Tag Archives: nature

Grandmother’s Pigeon


By Louise Erdrich, Illustrated by Jim LeMarche

Hyperion Books for Children, 1996

As it turned out, Grandmother was a far more mysterious woman than any of us knew. It was common knowledge that she had trained kicking mules. We’d often heard how she had skied the Continental Divide. I was with her myself once when she turned back a vicious dog by planting herself firm in its path and staring into its eyes.

I have always been fond of books which start in media res. But let’s just cut to the chase, shall we? Erdrich rocks. Continue reading

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Ideas, sound effects and pictures by Stephen Michael King

Roaring Book Press, 2008

No running text in this small book, just the occasional sound effect — the snip, snip of a mother’s eager scissors, the pitter, patter, splot of  a trickling shower. But the gorgeously simple drawings do a fine job of telling the story. Continue reading

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The Curious Garden


By Peter Brown

Little, Brown Books, 2009

There once was a city without gardens or trees or greenery of any kind. Most people spent their time indoors. As you can imagine, it was a very dreary place. However, there was one boy who loved being outside…

I’m calling this book an “eco-conscious fairytale.” Granted, these pages (printed on recycled paper, mind you) contain no princesses, princes, wicked witches or dragons, but there is one very kind, determined boy who finds beauty where others do not. And there is a patch of curious green plants in need of rescuing. And as in all fairytales, there is a city (er, kingdom) where the inhabitants are in desperate need for an imaginative leader who will transform their dreary world. So…eco-conscious fairytale it is. With sparse, elegant prose and vivid illustrations that are difficult to look away from, Brown tells the story of little Liam, who begins nurturing a long-forgotten garden. Because of his efforts, the plants and flowers spread across his city, magically affecting everything and everyone in their path. A fabulous reminder to go play in the mud.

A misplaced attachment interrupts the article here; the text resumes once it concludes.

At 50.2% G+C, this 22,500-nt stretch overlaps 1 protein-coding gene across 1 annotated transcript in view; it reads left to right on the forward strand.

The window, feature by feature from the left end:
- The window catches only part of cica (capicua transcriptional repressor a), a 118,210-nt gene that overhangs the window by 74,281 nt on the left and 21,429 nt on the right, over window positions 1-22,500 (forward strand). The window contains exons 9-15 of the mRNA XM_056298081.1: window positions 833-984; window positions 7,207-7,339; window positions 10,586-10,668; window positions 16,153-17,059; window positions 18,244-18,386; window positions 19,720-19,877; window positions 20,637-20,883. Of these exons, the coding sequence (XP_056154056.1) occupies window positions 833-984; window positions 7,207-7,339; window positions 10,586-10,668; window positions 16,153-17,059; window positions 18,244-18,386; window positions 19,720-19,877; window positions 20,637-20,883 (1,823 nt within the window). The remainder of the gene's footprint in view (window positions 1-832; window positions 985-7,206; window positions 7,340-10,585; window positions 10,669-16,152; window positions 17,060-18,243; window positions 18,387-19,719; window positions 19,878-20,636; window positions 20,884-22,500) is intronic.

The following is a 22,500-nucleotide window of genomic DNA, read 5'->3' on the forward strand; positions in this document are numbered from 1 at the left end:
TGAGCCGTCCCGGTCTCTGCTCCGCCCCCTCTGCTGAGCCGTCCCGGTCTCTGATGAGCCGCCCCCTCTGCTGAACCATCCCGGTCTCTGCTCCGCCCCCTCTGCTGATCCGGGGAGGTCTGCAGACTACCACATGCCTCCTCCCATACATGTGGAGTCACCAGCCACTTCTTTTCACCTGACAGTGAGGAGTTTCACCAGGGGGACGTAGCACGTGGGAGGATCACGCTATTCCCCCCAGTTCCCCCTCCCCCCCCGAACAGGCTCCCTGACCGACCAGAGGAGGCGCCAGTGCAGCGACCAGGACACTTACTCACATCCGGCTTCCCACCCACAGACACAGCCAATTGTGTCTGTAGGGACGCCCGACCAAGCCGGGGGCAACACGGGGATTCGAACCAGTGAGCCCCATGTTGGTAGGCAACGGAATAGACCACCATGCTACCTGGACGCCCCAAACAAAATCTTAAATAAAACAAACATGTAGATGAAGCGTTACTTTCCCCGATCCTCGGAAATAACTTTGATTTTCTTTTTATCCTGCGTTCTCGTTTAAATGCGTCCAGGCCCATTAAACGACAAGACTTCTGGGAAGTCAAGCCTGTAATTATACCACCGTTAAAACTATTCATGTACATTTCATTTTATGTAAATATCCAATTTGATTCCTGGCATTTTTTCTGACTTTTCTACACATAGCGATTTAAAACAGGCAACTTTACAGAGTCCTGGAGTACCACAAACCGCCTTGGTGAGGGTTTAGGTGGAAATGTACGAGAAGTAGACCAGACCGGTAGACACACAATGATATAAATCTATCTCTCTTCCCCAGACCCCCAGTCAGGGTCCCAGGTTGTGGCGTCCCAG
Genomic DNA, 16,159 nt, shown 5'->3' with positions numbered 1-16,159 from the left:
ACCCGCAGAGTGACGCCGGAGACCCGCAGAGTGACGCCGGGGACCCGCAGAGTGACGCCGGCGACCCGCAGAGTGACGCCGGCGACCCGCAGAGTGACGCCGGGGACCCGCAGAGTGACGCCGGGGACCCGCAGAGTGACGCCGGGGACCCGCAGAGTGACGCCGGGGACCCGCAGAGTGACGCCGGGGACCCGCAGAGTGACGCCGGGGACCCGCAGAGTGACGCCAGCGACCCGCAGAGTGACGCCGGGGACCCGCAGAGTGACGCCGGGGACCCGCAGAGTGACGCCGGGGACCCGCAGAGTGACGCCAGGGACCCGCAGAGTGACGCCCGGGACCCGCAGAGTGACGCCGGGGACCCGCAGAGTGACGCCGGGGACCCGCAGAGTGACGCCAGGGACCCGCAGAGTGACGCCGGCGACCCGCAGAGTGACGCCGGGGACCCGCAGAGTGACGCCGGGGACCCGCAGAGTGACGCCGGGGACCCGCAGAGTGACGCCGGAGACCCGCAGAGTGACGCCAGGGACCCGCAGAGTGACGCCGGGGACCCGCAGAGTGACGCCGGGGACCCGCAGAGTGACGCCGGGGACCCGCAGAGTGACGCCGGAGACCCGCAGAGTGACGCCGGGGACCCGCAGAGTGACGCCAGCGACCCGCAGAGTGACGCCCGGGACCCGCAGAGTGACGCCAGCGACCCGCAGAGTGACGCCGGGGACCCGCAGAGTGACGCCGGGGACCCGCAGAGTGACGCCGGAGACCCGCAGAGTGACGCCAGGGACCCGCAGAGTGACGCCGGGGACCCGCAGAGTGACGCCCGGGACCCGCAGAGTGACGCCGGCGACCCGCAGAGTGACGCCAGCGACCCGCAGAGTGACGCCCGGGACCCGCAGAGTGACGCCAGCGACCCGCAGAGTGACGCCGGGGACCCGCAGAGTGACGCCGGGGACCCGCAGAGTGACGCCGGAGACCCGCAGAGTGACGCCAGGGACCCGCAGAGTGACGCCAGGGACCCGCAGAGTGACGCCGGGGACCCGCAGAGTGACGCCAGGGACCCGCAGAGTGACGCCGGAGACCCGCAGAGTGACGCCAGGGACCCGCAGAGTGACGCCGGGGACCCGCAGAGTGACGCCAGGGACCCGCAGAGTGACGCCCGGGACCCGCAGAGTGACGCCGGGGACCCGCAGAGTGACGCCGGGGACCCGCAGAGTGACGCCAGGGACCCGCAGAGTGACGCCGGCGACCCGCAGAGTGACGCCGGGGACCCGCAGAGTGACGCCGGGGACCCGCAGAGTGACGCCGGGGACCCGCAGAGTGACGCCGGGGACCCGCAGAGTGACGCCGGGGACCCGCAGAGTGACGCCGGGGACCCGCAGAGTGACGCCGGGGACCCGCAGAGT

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Incredible Earth!


Photos by various photographers who really deserve to be identified more prominently 

Play Bac Publishing, 2008

Incredible Earth! Nature is truly as ferocious as it is magnificent…We will dive deep into dark oceans; fly over beautiful yet dangerous lakes; stand in awe of landscapes that appear more alien than familiar; marvel at miraculous sculptures created in rock, ice, sand, and salt; and peer into volcanic craters that bubble like witches’ cauldrons!

$12.95 is a reasonable price to pay to go around the world. I stumbled upon this glossy, bright hardback at the University of New Mexico book store in Albuquerque. It was the only copy and I immediately bought it. The enormous, up-close-and- personal pictures take you on a whirlwind trip. See Mount Pinatubo, the Phillipine volcano, majestically exploding! 120 million red crabs on Australia’s Christmas Island!  A melting iceberg that looks like a giant dining room table! Once I win the lottery (or find a kind and generous benefactor,) I will use this as a travel guide.

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How Robin Saved Spring


By Debbie Ouellet, illustrated by Nicoletta Ceccoli

Christy Ottavino Books/Henry Holt, 2009.

 Robin thought hard. The only thing he owned of value was his beautiful singing voice. “I shall give you my voice,” he said. Chir-up, chir-ee, tweedle-ee-dee. He sang the grandest song ever heard.

You’ve got to bring your game if you’re collaborating with Italian illustrator Nicoletta  Ceccoli. Her images are so lush and luminous, you feel you could fall into the pages if you leaned just a little too forward. If the story isn’t equally compelling,  your end result is noticeably lopsided. (Case in point: “The Tear Thief.”) Happily,  “How Robin Saved Spring” tells a mesmerizing story: Lady Winter plots to keep her sister, Spring, asleep so the seasons won’t change and the world will stay cold and white forever. Led by Robin (yes, the bird, not Batman’s sidekick),  the animals of the forest – and a sensitive maple tree – attempt to wake Sister Spring, but all must pay a price for their bravery.  Quietly clever storytelling.

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